Modern Mobile-Only Bank Revolut Says Bitcoin Not a Fraud
A bank with a modern twist is unsurprisingly backing Bitcoin.
Seemingly the voice of the musty old traditional bankers, Jamie Dimon’s vitriol about Bitcoin a few months back set the tone for opinions of that breed of traditionalist. There is opposition of course, but unsurprisingly the opposition is also coming from the younger, more modern thinkers.
Revolut, a digital banking alternative, CEO Nikolay Storonsky, disagree with Dimon’s famous words of ‘Bitcoin being a fraud.’ Indicating that the mobile-only banking solution is looking at launching cryptocurrency support by December.
Old vs. New
As the rhetoric and vitriol spouted against Bitcoin by bankers start to sound repetitive and a bit stale, it is becoming increasingly obvious that there is fear and uncertainty in the marketplace. Banks have had a monopoly over money for more than a century, yet there is disruption on its way.
That monopoly is now being challenged, firstly by technology such as cryptocurrencies and their influence as a digital alternative to fiat. As well as by startups like Revolut, who are behind Bitcoin and its related coins, and who are trying to change the established banking model.
Not a fraud, more like gold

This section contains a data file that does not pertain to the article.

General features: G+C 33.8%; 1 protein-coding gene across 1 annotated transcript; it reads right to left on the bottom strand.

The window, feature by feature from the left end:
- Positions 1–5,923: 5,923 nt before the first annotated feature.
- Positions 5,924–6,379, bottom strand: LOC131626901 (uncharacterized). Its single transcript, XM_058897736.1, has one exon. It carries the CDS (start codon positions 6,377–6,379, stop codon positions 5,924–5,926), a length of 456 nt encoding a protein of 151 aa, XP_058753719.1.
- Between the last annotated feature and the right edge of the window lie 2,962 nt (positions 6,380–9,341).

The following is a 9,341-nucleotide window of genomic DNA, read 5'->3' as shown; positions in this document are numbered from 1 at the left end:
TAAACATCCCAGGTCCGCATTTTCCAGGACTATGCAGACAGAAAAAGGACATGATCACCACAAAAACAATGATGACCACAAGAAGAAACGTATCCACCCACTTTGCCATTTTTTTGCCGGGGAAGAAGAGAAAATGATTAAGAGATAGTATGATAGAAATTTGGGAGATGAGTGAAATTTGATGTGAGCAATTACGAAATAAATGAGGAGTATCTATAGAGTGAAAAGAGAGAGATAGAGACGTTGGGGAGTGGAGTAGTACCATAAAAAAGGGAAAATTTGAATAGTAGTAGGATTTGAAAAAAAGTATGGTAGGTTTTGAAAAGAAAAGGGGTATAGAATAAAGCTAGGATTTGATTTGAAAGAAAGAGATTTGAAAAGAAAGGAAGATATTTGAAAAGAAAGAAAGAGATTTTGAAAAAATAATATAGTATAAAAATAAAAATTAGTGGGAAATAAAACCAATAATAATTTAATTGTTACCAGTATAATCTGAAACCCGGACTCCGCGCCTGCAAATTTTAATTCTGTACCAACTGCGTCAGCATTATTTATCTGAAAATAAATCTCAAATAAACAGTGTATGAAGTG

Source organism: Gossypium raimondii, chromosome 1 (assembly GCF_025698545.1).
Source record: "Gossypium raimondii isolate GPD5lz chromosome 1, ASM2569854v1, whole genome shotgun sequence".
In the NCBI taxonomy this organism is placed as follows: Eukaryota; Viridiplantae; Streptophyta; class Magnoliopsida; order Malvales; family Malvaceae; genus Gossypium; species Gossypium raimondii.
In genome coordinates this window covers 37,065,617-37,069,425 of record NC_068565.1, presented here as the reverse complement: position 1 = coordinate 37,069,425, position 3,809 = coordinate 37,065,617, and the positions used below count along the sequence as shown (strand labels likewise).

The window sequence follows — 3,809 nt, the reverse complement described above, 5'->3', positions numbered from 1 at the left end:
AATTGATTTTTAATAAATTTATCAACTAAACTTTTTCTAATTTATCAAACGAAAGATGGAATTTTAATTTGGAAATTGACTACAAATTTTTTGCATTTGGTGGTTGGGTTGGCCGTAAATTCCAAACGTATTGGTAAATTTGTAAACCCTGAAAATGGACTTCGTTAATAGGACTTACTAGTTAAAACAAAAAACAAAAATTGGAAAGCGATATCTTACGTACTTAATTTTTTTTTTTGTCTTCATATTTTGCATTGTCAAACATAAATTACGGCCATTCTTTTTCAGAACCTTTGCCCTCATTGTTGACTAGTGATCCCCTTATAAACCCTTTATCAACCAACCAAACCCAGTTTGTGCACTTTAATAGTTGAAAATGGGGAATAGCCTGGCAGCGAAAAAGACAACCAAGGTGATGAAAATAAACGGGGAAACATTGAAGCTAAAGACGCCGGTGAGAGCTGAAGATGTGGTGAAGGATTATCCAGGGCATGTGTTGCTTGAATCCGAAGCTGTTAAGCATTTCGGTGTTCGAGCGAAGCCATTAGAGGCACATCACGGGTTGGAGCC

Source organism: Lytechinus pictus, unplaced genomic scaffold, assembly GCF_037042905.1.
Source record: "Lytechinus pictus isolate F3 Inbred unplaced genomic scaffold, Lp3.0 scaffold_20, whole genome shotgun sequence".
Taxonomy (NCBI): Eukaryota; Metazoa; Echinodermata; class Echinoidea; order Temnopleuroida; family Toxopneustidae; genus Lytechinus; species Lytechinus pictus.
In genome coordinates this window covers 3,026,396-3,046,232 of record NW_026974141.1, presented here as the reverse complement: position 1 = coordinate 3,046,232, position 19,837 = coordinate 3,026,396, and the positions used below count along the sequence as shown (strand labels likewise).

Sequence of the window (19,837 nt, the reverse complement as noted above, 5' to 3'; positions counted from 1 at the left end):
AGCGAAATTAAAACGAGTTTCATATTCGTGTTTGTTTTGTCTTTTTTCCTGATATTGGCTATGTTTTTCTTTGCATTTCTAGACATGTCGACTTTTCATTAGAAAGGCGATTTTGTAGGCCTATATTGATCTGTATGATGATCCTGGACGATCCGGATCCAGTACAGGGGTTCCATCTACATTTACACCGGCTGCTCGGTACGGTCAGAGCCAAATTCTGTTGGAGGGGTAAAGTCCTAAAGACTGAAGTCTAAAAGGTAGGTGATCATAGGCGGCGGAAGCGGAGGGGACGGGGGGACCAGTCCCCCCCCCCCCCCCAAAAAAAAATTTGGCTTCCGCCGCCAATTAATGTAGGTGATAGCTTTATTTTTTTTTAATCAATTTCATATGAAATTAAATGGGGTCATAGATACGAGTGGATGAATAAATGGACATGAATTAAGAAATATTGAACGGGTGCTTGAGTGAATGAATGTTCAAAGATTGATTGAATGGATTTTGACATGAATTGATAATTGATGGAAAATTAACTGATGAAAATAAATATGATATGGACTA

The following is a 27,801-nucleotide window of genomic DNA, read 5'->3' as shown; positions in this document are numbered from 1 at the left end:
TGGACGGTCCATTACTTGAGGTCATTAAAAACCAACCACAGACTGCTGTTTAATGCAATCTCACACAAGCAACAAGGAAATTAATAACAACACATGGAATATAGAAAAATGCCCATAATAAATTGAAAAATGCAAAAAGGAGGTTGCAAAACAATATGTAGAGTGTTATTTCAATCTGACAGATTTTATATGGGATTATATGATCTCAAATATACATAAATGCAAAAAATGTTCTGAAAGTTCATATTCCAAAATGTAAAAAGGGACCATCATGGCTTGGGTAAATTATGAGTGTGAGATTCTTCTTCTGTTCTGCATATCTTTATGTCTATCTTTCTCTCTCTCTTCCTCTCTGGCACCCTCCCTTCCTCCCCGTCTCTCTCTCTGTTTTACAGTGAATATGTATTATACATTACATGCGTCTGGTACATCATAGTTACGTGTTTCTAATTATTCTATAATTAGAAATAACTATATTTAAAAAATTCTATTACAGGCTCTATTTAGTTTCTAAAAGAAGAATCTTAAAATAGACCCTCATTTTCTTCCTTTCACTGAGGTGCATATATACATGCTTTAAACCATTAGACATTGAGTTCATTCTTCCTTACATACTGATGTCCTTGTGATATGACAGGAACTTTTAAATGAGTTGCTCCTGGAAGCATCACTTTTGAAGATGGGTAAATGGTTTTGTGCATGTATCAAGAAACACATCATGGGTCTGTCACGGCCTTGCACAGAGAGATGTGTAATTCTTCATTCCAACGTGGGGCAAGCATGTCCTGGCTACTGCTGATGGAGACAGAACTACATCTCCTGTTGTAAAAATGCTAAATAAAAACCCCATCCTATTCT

In Storonsky’s opinion, Bitcoin is far from being a fraud, as Dimon puts it, but he rather sees the coin being like gold - and there is strong arguments that Bitcoin is becoming a digital gold as it evolves.
"They are definitely not a fraud," Nikolay Storonsky said.
He went on to add that he believed that people are less likely to use Bitcoin for everyday transactions, but that does not count against the original digital currency.
Many are touting Bitcoin Cash as the alternative to Bitcoin that has the ability to be used like cash, with its lower transaction fees and quicker times. Yet, despite less real-world application for Bitcoin, there is huge value in it.
"Real-world usage for gold is quite limited. But still there is a huge market, huge volumes that are being traded in the market and these volumes determine the gold price," Storonsky said.
"The question, 'Where is the real gold price?' No one knows. It's the same with Bitcoin. Volumes are increasing, the price is shooting up, there is no implication of Bitcoin in the real world, it's quite limited."
Changing the mindset
While Dimon and his cronies sit on one side of the Wall Street divide, the lines are softening. The usual calls have been that Bitcoin is in a bubble, while others have literally said that the bubble is only beginning.
Credit Suisse CEO Tidjane Thiam has said:
“From what we can identify, the only reason today to buy or sell Bitcoin is to make money, which is the very definition of speculation and the very definition of a bubble."
But on the other side of things, Mike Novogratz agrees there could be a bubble, but there's also money to be made.
“Prices are going to get way ahead of where they should be. You can make a whole lot of money on the way up, and we plan on it.”
What is clear despite the back and forth between the bankers, is that Bitcoin is a force that should be taken seriously, it no longer lacks credibility and is infiltrating the market. Even the bigwigs at Goldman Sachs have changed their tune stating:
“With the total value nearly $120 bln, it’s getting harder for institutional investors to ignore cryptocurrencies. There are currently over 800 cryptocurrencies out there, though just 9 have a market cap in excess of $1 bln.”
Those figures are already very outdated...